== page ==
Our Hedgeye Retail Sentiment Scorecard flagged some interesting changes on the margin. Those with a rapid rise in sentiment -- TGT, GIL, HBI, COH, KSS, FL, HD, LOW are paired against those with sequential erosion, like URBN – or no sentiment at all. Yes, that’s LIZ.
Today we are publishing our Hedgeye Sentiment Scoreboard in conjunction with the release of short interest data last night. Our Scoreboard combines buyside and sell-side sentiment measures. It standardizes those measures to an index of 0-100, where 100 is the best possible sentiment ranking and 0 is the worst. It’s probably no surprise that once sentiment reaches these extreme levels, it becomes a very asymmetrical setup wherein expectations become sky high or rock bottom and failure to meet those expectations is more probable than not. They’re not perfect, but they definitely give us a better sense to “fish where the fish are” across the retail landscape. Thanks to Josh Steiner and Allison Kaptur who created this system for the Financials group.
Here are some important notables:
TGT: The street continues to cling on to hope here. With a sentiment score of 90, TGT pierced the 9-barrier.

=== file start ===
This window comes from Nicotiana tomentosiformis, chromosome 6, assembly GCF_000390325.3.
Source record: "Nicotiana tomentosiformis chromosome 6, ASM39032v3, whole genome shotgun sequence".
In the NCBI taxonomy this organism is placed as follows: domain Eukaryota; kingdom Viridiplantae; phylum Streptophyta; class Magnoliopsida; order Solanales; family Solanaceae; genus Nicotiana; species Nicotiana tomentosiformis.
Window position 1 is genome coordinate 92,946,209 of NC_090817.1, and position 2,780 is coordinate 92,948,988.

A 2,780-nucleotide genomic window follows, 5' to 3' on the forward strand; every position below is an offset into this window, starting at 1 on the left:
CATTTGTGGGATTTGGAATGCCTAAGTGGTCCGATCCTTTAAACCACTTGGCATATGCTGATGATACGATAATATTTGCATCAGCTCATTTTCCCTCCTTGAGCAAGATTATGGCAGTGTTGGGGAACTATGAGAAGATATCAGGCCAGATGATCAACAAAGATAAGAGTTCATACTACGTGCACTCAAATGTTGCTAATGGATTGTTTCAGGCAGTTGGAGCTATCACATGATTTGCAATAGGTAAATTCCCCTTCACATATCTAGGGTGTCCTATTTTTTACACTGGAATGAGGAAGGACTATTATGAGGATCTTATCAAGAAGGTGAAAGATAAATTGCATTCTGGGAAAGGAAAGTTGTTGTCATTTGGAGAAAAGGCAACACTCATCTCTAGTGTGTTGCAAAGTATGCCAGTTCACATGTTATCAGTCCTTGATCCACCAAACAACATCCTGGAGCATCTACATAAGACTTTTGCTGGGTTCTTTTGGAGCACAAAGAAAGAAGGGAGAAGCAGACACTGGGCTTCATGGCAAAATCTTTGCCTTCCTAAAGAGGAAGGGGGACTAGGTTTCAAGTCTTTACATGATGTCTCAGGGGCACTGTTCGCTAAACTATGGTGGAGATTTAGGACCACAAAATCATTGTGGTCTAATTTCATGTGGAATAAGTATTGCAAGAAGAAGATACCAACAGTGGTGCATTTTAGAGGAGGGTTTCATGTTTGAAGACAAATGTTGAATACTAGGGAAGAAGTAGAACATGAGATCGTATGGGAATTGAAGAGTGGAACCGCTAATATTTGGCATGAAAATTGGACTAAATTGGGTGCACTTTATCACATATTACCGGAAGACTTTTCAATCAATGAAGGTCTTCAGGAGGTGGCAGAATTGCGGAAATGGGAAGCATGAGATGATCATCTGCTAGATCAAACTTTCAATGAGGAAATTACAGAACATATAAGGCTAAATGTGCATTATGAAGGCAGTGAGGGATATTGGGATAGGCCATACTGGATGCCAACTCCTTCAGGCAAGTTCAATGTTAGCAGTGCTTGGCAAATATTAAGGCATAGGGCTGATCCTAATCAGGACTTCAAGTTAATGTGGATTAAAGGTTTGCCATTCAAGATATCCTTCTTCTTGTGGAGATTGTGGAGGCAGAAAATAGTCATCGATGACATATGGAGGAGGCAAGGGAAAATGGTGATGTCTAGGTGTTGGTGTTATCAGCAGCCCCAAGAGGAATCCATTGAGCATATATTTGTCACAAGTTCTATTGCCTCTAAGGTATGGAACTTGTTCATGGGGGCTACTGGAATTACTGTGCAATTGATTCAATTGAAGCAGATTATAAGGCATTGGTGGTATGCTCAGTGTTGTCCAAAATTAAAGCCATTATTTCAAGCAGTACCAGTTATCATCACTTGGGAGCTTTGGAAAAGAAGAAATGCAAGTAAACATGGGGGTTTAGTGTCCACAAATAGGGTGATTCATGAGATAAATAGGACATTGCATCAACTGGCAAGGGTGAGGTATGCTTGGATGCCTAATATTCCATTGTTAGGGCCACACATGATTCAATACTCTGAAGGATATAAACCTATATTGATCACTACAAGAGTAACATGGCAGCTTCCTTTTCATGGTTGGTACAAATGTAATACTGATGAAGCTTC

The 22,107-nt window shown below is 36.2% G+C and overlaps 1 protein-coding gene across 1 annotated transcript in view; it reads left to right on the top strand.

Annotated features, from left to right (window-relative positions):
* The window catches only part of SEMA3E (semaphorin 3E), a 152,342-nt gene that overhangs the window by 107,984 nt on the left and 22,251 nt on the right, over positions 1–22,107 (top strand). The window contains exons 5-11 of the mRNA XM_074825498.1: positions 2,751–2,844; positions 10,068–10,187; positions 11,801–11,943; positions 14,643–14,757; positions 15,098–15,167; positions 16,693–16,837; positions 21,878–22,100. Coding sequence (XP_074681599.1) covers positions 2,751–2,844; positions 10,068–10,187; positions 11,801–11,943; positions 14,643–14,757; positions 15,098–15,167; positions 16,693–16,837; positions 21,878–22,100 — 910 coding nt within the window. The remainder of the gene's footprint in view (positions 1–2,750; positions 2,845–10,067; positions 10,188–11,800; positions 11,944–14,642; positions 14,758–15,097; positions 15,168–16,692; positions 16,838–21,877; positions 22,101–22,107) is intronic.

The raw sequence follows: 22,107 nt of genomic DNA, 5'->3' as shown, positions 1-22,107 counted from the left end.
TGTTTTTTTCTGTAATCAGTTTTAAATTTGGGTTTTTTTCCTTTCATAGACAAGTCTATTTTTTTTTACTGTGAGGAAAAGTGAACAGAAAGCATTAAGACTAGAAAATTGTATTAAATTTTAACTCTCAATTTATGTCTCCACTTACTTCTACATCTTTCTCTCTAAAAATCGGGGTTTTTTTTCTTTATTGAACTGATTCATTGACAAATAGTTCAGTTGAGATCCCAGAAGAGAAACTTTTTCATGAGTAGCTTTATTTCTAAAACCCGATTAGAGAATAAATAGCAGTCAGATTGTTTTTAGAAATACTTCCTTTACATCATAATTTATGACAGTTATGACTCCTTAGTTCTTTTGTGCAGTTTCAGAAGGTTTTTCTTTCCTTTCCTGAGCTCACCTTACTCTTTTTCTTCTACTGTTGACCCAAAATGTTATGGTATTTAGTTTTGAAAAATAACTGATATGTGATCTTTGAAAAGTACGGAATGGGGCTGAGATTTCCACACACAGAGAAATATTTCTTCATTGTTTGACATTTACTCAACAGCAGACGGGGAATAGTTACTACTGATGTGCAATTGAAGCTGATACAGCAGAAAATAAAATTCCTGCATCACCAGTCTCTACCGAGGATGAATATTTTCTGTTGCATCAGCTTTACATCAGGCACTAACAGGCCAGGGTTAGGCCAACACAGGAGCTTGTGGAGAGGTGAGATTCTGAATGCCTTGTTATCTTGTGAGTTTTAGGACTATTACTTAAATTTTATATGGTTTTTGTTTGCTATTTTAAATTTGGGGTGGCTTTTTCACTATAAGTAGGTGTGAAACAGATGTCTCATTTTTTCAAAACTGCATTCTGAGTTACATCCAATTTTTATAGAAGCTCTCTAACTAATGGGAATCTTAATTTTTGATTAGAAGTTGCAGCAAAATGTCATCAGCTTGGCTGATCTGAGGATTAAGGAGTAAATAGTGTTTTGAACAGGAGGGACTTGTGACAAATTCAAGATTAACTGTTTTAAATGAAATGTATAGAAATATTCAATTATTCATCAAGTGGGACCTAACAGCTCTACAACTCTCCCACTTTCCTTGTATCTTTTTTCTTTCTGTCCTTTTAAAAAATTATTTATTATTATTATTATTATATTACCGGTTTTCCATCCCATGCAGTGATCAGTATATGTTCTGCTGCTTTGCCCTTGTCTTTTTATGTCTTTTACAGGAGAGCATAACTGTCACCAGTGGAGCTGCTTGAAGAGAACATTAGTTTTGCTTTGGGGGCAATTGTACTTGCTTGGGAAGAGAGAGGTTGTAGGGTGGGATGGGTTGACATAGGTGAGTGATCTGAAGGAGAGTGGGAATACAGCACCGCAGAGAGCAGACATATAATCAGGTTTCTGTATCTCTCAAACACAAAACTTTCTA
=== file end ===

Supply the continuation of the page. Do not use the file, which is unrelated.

URBN: You can drive a truck through the bull vs bear case on this one. With a 10 point decline in sentiment over the past 2 weeks, the ‘expectations pendulum’ is starting to swing into favor for a potential bull case.
LIZ: This thing has a score of 5. No kidding. Hardly anyone comes close. Even after the company’s earnings release and analyst meeting – people still won’t give it a second look. Still one of our favorites.
GIL/HBI: As evidence that the market is looking right through raw materials as ‘yesterday’s news’ HBI and GIL are sitting there with sentiment scores of around 70.
COH: The only company to have a higher score than TGT with a 91 ranking.
KSS: Score of 89, and recently headed higher. Recent trend mirrors Macy’s, actually, but 20 points higher. KSS is a great retailer, but it is very close to a sentiment level that our model suggests is ‘extremely positive.’
FL: At its highest level in recent history – though still at just 67. If the story works like we think it will, then more people will climb aboard. This does, however, put pressure on Foot Locker next week to put up something better than the Street’s 5% comp expectation.
Home: While not a massive divergence, it’s interesting to see that HD and LOW have turned in sequentially higher sentiment scores, while BBBY, WSM and even BBY all turned down.